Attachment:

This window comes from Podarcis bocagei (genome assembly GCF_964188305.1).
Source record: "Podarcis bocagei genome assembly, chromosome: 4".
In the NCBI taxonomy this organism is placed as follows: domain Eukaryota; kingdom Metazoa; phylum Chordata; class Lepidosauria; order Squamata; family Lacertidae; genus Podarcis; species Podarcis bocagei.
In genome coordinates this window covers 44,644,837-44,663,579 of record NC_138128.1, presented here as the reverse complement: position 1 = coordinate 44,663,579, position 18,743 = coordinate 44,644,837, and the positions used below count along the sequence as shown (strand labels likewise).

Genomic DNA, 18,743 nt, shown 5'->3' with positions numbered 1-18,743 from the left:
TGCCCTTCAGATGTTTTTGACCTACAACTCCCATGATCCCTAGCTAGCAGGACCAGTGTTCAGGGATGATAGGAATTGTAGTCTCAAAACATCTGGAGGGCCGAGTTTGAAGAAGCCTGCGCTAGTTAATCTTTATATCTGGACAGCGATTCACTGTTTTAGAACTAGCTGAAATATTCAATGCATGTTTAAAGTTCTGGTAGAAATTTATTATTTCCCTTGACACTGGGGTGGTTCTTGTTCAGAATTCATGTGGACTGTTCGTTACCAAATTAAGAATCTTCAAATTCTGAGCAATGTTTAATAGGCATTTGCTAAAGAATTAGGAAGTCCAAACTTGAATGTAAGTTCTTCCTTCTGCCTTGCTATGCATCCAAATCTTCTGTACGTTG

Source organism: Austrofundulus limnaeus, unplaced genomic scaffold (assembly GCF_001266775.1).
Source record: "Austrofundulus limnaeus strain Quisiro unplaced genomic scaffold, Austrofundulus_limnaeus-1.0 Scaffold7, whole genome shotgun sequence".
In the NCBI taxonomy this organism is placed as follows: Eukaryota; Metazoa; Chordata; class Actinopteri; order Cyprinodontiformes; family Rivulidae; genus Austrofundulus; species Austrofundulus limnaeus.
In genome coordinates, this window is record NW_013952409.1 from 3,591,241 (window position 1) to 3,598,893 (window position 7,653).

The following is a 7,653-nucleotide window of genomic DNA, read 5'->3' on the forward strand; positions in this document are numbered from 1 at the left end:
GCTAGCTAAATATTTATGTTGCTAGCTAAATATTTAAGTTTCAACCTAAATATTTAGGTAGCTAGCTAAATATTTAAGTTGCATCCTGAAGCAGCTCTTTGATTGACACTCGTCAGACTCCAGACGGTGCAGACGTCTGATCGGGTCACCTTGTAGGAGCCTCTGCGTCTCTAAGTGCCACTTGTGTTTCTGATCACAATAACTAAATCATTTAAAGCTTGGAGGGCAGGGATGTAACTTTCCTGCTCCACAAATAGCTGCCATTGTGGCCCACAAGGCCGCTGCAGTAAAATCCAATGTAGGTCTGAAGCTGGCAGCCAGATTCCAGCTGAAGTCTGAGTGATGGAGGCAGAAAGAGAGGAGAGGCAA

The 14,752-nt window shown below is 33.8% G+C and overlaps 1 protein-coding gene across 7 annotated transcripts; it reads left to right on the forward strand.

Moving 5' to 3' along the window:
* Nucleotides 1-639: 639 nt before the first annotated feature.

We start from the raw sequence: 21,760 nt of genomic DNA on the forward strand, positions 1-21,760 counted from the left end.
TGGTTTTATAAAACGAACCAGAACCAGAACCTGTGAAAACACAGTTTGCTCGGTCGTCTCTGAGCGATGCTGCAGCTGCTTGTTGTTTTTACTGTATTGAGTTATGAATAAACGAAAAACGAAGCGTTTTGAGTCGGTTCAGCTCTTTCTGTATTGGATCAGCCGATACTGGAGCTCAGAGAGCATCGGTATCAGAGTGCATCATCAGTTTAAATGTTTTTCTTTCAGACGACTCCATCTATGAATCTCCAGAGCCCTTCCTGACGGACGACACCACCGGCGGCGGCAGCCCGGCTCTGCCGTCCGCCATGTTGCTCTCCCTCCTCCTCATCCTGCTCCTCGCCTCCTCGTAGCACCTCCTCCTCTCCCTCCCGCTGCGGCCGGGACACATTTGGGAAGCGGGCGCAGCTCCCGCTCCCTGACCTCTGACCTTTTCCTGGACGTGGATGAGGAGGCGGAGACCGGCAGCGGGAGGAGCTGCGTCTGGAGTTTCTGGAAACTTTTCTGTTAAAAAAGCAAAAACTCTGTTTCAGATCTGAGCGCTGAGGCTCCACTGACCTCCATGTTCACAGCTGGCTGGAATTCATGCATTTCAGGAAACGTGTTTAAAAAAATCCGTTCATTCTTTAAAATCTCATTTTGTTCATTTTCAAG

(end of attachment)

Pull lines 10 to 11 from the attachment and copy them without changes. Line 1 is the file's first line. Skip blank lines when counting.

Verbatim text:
In genome coordinates, this window is record NW_013952409.1 from 3,591,241 (window position 1) to 3,598,893 (window position 7,653).

The following is a 7,653-nucleotide window of genomic DNA, read 5'->3' on the forward strand; positions in this document are numbered from 1 at the left end: